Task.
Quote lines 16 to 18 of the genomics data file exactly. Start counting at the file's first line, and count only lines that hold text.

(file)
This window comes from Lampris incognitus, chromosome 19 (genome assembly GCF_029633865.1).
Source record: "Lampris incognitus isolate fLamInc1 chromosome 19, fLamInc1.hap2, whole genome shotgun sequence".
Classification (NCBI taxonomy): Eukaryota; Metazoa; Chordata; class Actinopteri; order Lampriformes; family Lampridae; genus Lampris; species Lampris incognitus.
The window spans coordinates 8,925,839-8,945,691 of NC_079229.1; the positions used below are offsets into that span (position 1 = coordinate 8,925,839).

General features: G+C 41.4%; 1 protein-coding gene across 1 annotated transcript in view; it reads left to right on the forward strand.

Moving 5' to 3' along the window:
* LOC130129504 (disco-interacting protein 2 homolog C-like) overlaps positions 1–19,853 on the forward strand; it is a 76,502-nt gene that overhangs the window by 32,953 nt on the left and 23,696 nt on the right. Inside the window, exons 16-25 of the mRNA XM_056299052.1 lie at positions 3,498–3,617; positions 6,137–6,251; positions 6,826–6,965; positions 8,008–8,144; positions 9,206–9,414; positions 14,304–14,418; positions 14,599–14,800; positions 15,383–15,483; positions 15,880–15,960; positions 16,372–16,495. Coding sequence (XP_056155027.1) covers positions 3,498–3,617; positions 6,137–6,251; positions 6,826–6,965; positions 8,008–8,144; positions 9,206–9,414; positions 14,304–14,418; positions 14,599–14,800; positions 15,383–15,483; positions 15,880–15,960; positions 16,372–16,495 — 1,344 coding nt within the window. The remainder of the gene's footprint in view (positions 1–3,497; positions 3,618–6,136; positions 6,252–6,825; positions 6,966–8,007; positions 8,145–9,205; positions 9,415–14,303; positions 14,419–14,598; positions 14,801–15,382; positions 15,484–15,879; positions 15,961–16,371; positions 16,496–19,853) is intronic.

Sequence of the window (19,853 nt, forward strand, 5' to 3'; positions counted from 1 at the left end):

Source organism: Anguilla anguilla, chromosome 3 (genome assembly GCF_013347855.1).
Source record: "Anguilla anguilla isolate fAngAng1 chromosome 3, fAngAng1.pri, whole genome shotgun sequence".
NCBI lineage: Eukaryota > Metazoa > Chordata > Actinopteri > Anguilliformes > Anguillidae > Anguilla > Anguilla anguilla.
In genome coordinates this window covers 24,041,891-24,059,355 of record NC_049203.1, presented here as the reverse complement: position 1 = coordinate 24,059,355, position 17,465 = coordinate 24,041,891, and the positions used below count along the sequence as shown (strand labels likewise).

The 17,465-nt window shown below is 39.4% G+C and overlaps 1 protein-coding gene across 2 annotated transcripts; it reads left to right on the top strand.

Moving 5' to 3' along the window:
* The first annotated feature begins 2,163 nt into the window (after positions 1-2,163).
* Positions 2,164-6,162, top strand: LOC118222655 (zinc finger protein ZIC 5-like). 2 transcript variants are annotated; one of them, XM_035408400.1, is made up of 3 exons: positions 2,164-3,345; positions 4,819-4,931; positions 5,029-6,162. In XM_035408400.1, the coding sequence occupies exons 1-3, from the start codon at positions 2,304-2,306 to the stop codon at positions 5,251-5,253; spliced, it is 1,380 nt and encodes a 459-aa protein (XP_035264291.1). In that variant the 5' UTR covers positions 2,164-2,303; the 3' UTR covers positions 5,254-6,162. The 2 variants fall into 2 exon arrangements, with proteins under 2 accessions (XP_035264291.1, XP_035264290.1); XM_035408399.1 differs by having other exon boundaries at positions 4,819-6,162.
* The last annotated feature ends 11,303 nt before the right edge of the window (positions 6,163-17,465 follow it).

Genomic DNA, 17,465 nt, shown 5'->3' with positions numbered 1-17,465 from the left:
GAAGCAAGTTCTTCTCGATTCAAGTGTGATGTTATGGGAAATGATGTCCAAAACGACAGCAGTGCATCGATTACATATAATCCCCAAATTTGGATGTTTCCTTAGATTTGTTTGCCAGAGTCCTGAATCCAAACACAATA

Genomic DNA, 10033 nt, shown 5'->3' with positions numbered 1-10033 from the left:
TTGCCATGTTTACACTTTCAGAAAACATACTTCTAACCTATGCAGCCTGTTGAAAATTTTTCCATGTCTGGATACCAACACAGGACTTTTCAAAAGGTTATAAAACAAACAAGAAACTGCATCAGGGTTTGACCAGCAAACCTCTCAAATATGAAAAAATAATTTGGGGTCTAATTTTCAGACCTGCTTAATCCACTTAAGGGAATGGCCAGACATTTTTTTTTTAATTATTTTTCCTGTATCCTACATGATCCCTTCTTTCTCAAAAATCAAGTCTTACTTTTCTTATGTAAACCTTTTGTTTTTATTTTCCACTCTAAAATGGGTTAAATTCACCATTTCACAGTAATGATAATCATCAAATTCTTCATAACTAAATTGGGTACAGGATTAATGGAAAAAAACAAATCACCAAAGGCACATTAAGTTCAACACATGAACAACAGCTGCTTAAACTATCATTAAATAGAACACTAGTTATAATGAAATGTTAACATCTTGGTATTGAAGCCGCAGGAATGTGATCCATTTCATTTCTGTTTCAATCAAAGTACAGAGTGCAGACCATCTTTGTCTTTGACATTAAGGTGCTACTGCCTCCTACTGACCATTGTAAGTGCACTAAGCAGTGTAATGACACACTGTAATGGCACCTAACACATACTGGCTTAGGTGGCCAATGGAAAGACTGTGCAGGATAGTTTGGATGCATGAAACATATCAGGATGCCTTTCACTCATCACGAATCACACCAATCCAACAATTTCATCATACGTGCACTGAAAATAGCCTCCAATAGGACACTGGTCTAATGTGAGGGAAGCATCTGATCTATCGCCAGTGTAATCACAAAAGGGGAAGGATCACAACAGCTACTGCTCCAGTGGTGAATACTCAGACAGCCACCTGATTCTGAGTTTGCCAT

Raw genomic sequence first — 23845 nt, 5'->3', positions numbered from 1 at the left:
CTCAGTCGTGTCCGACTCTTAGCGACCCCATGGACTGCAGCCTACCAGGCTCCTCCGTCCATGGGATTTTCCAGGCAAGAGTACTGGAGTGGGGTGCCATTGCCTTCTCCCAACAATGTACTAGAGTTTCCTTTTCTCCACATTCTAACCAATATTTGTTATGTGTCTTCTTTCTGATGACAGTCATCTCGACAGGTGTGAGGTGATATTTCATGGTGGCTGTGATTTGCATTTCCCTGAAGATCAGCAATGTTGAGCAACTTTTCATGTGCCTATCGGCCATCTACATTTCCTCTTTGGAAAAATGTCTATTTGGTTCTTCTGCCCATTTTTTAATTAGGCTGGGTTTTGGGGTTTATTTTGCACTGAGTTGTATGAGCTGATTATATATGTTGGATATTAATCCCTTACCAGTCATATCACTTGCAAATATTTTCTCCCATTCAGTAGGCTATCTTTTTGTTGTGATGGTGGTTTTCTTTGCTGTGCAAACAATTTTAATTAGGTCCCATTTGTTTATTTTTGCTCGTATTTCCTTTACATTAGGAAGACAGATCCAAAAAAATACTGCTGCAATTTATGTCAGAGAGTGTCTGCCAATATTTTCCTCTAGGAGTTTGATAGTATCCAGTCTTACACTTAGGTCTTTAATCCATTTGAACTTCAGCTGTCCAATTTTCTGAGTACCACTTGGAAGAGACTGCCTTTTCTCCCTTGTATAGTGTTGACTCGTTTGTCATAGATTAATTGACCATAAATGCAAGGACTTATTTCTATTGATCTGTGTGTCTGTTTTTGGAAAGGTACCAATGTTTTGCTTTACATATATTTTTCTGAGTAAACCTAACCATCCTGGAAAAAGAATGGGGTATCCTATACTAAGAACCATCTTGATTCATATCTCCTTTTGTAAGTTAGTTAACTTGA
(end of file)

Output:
* Positions 2,164-6,162, top strand: LOC118222655 (zinc finger protein ZIC 5-like). 2 transcript variants are annotated; one of them, XM_035408400.1, is made up of 3 exons: positions 2,164-3,345; positions 4,819-4,931; positions 5,029-6,162. In XM_035408400.1, the coding sequence occupies exons 1-3, from the start codon at positions 2,304-2,306 to the stop codon at positions 5,251-5,253; spliced, it is 1,380 nt and encodes a 459-aa protein (XP_035264291.1). In that variant the 5' UTR covers positions 2,164-2,303; the 3' UTR covers positions 5,254-6,162. The 2 variants fall into 2 exon arrangements, with proteins under 2 accessions (XP_035264291.1, XP_035264290.1); XM_035408399.1 differs by having other exon boundaries at positions 4,819-6,162.
* The last annotated feature ends 11,303 nt before the right edge of the window (positions 6,163-17,465 follow it).

Genomic DNA, 17,465 nt, shown 5'->3' with positions numbered 1-17,465 from the left: